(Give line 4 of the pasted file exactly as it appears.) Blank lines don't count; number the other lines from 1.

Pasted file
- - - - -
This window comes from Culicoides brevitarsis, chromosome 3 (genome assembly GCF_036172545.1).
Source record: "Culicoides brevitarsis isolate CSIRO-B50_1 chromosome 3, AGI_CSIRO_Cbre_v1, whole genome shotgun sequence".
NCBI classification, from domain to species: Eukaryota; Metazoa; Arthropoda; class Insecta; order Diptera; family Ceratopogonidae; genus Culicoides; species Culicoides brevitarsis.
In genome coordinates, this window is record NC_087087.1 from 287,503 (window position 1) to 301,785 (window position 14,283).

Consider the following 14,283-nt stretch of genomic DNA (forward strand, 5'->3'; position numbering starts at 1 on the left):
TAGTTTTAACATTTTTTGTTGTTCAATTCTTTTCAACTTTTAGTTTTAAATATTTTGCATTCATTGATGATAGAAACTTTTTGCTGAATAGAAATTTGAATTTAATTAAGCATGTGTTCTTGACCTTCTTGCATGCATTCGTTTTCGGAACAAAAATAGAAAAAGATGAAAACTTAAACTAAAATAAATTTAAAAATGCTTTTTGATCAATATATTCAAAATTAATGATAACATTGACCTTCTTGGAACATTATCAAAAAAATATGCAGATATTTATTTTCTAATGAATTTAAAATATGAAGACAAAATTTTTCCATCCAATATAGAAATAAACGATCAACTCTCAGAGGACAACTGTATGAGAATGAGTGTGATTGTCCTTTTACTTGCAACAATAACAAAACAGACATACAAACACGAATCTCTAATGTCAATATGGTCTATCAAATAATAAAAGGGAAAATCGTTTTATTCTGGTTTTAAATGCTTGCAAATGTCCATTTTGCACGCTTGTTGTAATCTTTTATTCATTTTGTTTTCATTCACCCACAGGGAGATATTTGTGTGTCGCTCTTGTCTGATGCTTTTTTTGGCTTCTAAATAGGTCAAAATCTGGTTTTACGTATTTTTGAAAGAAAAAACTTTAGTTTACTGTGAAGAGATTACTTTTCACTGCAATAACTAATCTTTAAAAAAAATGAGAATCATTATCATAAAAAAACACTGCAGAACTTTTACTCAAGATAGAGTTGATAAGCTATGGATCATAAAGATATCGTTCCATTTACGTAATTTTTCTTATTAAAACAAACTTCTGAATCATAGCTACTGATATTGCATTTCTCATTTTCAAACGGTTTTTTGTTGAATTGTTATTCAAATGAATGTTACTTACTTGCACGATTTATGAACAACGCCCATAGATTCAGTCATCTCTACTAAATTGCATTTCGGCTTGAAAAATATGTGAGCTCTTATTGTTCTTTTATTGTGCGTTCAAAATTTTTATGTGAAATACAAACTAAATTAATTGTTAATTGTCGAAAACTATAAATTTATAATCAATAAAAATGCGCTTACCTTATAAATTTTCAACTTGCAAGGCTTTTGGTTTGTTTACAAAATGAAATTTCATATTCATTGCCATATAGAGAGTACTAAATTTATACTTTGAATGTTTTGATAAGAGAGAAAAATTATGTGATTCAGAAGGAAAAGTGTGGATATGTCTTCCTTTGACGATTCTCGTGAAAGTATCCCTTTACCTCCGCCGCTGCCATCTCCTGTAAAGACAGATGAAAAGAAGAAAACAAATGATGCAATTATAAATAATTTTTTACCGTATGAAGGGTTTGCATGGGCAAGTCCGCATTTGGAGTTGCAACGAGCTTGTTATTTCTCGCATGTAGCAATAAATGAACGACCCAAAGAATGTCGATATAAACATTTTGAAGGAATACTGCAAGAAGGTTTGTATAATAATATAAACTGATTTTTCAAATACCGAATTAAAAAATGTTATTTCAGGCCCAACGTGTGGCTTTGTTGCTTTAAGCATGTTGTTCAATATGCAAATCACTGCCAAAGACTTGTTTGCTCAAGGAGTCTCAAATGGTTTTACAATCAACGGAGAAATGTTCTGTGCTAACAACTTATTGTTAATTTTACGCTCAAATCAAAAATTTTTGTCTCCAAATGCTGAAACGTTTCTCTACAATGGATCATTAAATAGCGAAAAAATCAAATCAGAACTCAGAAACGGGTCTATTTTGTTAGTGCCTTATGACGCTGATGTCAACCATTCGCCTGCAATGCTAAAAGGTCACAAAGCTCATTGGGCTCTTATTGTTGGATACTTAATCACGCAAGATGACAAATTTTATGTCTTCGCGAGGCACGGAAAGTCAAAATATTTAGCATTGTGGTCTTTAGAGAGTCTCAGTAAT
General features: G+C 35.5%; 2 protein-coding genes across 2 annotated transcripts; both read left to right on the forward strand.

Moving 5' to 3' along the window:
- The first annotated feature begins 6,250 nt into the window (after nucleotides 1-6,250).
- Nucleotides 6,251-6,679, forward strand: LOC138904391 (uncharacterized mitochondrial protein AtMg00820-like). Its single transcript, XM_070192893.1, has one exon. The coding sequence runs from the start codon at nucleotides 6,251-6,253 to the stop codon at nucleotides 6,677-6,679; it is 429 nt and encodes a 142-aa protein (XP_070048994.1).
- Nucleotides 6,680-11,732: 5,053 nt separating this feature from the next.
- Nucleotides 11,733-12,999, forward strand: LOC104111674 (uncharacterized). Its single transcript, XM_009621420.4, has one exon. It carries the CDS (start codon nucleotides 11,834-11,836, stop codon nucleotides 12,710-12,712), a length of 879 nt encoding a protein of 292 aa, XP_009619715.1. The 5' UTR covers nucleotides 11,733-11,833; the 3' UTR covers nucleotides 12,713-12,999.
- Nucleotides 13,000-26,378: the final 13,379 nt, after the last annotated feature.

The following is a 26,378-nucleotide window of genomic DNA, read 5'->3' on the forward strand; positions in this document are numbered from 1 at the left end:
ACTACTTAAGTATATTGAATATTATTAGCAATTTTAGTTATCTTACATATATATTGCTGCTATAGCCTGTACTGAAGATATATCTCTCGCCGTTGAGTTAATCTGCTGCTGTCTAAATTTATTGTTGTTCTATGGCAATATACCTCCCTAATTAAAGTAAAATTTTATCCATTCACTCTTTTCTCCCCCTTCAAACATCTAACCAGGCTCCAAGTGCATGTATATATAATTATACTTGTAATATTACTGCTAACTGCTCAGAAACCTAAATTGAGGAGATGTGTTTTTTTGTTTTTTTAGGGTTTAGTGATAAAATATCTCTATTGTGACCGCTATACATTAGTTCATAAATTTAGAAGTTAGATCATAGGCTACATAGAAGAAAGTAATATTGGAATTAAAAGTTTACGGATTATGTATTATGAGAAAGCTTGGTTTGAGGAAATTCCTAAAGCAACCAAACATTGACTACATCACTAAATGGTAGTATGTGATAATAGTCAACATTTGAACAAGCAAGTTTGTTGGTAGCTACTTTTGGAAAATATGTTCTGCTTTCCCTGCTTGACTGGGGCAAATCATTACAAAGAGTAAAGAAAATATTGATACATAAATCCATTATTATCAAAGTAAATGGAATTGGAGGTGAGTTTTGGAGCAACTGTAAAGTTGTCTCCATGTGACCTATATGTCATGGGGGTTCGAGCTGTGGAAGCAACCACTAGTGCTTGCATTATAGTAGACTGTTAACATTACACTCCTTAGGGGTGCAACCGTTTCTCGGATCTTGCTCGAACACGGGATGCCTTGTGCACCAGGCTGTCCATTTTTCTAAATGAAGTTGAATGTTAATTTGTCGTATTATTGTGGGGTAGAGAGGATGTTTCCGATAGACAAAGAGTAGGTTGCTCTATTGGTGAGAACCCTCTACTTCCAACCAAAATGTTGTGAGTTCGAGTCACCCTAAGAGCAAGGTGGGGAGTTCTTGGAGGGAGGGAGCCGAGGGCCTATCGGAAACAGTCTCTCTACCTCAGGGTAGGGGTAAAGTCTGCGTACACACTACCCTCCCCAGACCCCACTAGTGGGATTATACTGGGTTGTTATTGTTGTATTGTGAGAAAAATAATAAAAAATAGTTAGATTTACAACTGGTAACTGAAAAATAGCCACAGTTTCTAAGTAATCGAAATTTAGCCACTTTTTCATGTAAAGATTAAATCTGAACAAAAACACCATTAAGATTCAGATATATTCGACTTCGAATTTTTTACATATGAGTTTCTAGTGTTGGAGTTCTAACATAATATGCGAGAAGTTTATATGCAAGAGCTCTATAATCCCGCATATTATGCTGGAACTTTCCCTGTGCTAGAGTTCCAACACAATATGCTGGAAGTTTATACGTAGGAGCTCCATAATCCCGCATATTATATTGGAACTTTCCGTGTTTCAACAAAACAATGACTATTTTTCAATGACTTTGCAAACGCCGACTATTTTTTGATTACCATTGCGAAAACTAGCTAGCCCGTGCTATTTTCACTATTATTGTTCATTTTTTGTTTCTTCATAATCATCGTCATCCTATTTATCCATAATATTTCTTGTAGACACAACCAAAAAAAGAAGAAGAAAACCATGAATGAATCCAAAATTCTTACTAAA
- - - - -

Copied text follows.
In genome coordinates, this window is record NC_087087.1 from 287,503 (window position 1) to 301,785 (window position 14,283).